The secret to giving great employee feedback

This is a guest post from Totara Learning

Even the very best managers sometimes struggle with giving feedback. A lot of managers don’t like giving negative feedback, while many don’t even feel comfortable giving positive feedback. 96% of employees want to hear feedback regularly, and doing so ensures that managers and employees alike are aligned when it comes to workplace performance.

In this post, we’ll reveal the secret to giving great employee feedback, whether it’s positive or negative.

 

Address difficult topics directly

 

Your employees can tell when you’re tiptoeing around a difficult topic. It’s much better for both of you to simply address this head-on, and a huge 92% of employees say that negative feedback (when delivered appropriately) is effective at improving performance.

One way to do this is by making it the very first thing you speak about in the conversation where you address it. Starting the conversation by saying “I wanted to talk to you about project x” or “I wanted to share some feedback on your work on project y” steers the conversation in the right direction from the very beginning, and means you won’t end up avoiding the subject.

 

Consider your tone

 

It’s a cliché, but it’s completely true that often it’s not what you say, but how you say it. Take a look at the difference between the same feedback delivered in two different ways:

“I was concerned to see some errors in your last report, as you’re normally so meticulous. Can you tell me why you think that happened?”

“I’m really disappointed with all the mistakes in your report. I can’t tolerate carelessness, and the CEO was furious when he realized what you’d done.”

The tone of the former is open, recognizes the context and invites the employee to share their side. The tone of the latter is accusatory, aggressive and almost threatening. Your tone can make the world of difference when you’re delivering (particularly negative) feedback, and can spell the difference between your employee feeling motivated to improve or dejected and anxious.

 

Make it a two-way conversation

 

When giving feedback, the best practice when implementing continuous performance management is to always give your employee the chance to have their say and add context. For instance, if you found lots of errors in their last report, maybe they will tell you that they had less time than normal, or the usual reviewer wasn’t available, or somebody else added content after they had compiled the regular data. This helps build openness, trust and respect into your working relationship, and ensures that employees know they’ll be able to share their side of the story.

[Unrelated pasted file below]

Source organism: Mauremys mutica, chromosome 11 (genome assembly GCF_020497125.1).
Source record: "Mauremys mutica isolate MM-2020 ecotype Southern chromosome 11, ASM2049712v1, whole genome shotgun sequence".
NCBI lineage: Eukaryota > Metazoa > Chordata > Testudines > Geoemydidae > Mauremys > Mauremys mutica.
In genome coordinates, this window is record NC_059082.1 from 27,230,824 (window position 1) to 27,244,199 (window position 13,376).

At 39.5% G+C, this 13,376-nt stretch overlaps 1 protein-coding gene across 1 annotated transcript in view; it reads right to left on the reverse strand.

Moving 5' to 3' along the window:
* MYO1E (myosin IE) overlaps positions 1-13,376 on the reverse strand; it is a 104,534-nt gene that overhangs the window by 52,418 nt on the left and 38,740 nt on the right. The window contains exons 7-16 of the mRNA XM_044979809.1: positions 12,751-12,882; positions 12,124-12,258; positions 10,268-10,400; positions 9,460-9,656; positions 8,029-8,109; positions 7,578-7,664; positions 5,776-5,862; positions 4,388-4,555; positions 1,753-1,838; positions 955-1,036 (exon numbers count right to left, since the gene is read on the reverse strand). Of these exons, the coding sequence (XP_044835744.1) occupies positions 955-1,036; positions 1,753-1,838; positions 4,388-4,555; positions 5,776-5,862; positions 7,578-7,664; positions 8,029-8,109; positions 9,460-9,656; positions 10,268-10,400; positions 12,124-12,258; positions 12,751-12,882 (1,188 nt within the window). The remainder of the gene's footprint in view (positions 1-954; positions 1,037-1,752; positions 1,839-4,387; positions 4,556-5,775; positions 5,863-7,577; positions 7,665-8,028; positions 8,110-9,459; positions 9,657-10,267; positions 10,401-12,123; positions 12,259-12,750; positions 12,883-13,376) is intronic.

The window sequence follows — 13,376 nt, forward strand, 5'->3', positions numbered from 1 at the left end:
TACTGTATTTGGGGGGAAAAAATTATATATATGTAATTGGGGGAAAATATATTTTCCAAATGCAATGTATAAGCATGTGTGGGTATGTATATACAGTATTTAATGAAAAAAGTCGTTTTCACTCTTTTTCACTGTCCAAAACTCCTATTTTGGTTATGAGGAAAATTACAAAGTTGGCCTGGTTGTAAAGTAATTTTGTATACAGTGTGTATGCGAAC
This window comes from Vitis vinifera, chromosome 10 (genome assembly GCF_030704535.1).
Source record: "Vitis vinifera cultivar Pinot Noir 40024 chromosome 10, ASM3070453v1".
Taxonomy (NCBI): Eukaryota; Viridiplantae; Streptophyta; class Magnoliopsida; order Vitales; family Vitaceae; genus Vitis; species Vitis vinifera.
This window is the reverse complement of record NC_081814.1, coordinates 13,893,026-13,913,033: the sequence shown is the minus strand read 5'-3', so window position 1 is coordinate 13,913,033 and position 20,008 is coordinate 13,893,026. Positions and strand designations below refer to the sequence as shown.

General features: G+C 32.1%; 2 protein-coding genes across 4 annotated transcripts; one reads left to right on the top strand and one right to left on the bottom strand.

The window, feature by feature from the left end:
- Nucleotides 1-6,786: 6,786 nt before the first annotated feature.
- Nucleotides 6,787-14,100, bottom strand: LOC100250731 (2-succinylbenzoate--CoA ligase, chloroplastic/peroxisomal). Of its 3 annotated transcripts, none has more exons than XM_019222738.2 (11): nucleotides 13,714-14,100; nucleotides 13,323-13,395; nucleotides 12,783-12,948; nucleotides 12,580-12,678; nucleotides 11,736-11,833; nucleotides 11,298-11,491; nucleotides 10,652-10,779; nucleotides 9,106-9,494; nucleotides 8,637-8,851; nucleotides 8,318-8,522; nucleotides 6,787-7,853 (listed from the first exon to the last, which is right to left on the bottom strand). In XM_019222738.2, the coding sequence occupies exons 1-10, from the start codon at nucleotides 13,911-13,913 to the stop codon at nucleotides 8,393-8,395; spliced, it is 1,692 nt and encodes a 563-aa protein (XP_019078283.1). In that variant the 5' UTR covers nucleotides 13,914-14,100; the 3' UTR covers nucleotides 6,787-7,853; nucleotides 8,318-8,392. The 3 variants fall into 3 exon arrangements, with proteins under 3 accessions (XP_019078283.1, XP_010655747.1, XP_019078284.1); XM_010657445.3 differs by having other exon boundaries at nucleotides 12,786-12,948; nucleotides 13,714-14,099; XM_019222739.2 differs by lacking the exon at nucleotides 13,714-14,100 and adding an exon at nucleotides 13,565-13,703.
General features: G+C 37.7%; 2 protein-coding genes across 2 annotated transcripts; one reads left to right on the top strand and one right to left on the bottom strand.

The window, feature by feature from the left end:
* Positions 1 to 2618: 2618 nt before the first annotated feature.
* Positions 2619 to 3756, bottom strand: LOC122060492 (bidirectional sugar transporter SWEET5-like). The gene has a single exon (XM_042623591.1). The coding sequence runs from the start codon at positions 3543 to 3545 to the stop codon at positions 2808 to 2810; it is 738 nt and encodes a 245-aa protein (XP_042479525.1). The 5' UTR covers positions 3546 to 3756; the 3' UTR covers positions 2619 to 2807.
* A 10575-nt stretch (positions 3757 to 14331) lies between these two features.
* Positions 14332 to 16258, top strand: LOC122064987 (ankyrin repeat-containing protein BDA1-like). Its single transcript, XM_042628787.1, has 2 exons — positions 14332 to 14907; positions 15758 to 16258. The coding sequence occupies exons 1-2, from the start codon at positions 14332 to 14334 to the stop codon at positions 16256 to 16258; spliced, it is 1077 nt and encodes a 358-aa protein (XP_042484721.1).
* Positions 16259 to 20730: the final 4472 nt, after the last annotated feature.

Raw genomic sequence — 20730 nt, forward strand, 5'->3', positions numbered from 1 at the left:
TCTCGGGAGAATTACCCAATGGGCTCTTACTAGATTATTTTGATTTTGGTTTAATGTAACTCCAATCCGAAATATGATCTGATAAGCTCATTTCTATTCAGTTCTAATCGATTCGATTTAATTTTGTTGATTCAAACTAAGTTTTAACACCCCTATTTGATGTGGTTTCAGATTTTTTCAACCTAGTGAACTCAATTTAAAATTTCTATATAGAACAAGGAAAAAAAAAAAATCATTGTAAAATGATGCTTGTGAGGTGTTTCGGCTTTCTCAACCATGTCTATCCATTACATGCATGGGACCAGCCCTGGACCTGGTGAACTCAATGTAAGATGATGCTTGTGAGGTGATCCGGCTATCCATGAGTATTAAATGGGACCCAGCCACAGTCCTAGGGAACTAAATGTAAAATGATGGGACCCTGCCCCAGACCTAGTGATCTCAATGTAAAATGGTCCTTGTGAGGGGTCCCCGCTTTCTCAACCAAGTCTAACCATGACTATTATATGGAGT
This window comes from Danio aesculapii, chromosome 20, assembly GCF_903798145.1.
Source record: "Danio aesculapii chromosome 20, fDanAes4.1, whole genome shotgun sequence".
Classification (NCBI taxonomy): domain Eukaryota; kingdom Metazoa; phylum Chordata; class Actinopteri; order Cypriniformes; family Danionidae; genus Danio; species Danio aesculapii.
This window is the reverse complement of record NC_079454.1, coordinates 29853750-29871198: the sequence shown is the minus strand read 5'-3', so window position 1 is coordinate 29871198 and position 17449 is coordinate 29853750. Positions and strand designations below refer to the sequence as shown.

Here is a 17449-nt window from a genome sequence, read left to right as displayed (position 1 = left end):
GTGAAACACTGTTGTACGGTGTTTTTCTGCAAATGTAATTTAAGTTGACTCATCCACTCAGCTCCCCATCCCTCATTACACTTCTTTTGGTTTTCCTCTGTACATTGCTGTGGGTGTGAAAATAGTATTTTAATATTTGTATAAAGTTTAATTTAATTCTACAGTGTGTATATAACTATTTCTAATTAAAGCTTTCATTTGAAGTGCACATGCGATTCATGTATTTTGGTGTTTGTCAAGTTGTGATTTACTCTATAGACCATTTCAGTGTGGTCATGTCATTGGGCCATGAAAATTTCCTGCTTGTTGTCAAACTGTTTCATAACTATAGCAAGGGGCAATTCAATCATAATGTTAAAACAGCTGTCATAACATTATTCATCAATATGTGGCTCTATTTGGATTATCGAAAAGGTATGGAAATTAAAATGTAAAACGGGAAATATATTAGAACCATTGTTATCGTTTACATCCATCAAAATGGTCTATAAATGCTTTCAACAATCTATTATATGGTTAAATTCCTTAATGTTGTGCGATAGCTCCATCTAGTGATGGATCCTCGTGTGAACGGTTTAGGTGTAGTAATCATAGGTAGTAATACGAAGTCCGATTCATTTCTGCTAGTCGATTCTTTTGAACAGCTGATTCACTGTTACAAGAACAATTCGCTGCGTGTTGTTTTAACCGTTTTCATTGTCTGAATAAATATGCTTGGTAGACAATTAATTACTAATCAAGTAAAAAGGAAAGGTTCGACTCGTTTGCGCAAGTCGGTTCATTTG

This also applies when you’re delivering positive feedback. For instance, saying “I thought that your LMS RFP proposal was written exceptionally well! What do you think you did differently this time?” gives employees the opportunity to reflect on their performance and share what worked for them. As an added bonus, if they recommend a specific resource, such as a video, a checklist or a mentor, you can make a note of this to share with other employees who may wish to improve in the same areas.

 

Actually give positive feedback!

 

69% of employees say that they would work harder if they felt that their efforts were better recognized. Yet so many employees only ever hear from their managers when they have a criticism of their work. This makes employees feel anxious about speaking to their managers, and creates a tense, demoralizing work environment. AskAManager’s Alison Green recommends aligning the proportion of positive feedback you deliver to employees with the positive proportion of your assessment of their work.

The trick is to ensure that your positive feedback is specific enough to be meaningful. While “I appreciate how well you communicate with your colleagues” is positive feedback, consider specifying exactly how that behavior has a positive impact. For instance: “Your communication style is really clear and easy to understand, and we’re meeting around 50% more of our deadlines than before you took this role”. Quantifying positive behaviors makes your feedback more meaningful, and this type of feedback should be recorded for future reference.

 

Keep track of your conversations

 

One of the main problems with employee feedback is that it’s delivered once in a meeting and then forgotten. Whether it’s positive or negative, giving great employee feedback means actually keeping track of the feedback given. 

Opting for a performance management system, such as Totara Perform, is the ideal way to record feedback for great employee experience management. 

After each performance conversation (bearing in mind 80% of millennials prefer on-the-spot feedback to the traditional annual appraisal), record any feedback in your employee’s record. Then you can draw on this feedback in future conversations, use it to ensure that necessary continuous performance management improvements are actually happening and refer to it in your formal performance reviews.

This is also beneficial for employees, who can see any feedback given to them as a reminder about what to focus on, or to motivate them to continue their positive work. They can then use this feedback when they’re applying for promotions or seeking extra responsibilities.

 

Want to know more about giving great feedback using Totara Perform? Contact us, Totara's Top APAC Seller.